accessible so that people who want to
come and browse through this history of
Indiana University don't have the
ability to do that on their own time and
at their own leisure it's really kind of
amazing that a book in a case could get
as dirty as it did and because it had
been set up at an angle for so long the
spine and the binding do want to lay
flat so we had a lot of a challenge
working around the curvature of the
paper in the way that has stretched so
for the digital images for them to look
straight and readable in a digital
format without the context of the book
so we've really had to work around that
I feel I feel like we could have gotten
better photographic results if the book
had not been old as we said in in
somewhat poor condition as far as the
binding goes the binding having fallen
apart and deteriorated some over time
makes it more of a challenge to get nice
crisp images that are straight and that
look nice because the pages won't lay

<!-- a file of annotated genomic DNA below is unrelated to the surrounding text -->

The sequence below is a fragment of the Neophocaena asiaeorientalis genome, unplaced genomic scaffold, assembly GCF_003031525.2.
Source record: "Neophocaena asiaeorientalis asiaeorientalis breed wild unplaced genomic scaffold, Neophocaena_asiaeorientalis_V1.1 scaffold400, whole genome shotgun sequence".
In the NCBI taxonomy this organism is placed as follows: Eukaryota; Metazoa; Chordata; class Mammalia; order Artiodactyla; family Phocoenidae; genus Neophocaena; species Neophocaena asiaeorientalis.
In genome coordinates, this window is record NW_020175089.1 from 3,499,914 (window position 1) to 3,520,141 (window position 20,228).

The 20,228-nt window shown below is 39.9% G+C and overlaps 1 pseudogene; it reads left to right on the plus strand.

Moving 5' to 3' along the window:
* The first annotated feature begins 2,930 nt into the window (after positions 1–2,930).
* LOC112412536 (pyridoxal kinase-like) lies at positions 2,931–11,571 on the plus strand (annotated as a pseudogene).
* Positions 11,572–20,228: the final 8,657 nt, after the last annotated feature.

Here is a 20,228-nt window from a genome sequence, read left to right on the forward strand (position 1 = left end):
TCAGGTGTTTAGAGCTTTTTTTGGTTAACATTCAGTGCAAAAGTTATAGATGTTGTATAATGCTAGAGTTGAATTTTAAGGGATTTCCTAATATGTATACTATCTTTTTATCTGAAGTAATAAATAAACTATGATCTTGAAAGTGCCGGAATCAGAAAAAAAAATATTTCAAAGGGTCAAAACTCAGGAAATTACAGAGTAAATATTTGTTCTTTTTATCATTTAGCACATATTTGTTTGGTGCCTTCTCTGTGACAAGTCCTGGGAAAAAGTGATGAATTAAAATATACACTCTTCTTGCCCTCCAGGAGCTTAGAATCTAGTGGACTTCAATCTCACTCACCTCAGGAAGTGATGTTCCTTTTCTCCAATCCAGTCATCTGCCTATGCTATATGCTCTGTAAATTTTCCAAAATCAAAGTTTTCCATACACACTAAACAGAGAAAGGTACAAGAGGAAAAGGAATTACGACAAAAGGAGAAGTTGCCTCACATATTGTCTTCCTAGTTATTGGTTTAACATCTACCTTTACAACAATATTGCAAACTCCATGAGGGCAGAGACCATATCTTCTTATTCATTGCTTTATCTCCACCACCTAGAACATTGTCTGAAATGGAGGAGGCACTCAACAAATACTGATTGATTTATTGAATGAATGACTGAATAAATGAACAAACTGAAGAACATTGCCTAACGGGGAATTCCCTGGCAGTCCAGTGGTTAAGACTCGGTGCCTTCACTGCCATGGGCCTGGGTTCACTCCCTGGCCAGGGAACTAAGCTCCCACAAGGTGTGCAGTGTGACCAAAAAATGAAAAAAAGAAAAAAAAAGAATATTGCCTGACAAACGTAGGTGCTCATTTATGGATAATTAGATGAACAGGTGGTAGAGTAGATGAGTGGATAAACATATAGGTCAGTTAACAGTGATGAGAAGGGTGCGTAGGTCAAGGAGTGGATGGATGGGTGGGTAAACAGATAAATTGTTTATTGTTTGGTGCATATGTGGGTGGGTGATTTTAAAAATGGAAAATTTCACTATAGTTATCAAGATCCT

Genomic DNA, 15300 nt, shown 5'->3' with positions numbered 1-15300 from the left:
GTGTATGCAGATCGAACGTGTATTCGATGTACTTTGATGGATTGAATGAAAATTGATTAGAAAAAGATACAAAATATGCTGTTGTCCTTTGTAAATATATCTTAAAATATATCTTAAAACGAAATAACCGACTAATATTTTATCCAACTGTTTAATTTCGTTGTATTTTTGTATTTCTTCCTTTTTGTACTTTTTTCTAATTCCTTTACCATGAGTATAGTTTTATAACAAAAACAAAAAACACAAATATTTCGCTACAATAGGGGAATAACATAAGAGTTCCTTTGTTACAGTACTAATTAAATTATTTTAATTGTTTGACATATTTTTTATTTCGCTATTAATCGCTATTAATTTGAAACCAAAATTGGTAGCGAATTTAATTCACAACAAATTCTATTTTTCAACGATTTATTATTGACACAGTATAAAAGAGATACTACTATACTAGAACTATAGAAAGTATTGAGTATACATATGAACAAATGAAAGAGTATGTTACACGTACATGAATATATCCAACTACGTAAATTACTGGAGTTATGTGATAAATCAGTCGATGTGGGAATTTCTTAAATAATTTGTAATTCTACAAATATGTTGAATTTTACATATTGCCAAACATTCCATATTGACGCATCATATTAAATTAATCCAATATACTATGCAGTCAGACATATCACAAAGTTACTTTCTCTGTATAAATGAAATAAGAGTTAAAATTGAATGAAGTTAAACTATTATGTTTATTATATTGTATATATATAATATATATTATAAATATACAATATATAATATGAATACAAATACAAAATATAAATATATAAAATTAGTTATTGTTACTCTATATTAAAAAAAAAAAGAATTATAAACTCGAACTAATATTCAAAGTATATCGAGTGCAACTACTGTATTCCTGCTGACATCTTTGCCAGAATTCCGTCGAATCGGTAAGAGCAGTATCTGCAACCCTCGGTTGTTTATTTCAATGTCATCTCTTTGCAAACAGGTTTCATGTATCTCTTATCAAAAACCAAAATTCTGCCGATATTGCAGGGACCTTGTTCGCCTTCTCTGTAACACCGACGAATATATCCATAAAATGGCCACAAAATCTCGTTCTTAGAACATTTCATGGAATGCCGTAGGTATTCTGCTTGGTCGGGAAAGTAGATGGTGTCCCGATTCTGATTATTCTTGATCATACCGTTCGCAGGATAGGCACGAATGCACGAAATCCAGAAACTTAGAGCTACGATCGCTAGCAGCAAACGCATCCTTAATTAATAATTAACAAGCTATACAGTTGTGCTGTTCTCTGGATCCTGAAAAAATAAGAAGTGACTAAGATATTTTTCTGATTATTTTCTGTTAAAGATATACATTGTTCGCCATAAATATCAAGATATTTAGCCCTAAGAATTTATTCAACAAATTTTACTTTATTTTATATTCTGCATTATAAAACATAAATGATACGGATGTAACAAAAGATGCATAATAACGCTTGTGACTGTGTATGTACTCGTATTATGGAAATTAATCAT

flat they turn sideways they make large
bubbles which are a challenge for the
what we're very excited about is the
Indiana Memorial Union is dedicated to
the veterans who from from who attend
Hoosiers and so what we're excited about
the opportunity to make this goal and
book more accessible right now if you
want to see a particular page you have
to call ahead and they have to find the
page and someone has to manually turn it
now that's been digitized it'll be just
much more accessible so folks could come
into the room and can access the book
and browse can look for particularly
name making the images available would
mean that if there were someone who was
interested in coding the names and
putting them into a database to do this
kind of research I think it's much more
likely now with images I could see
genealogists being very interested in
being able to come in and see the names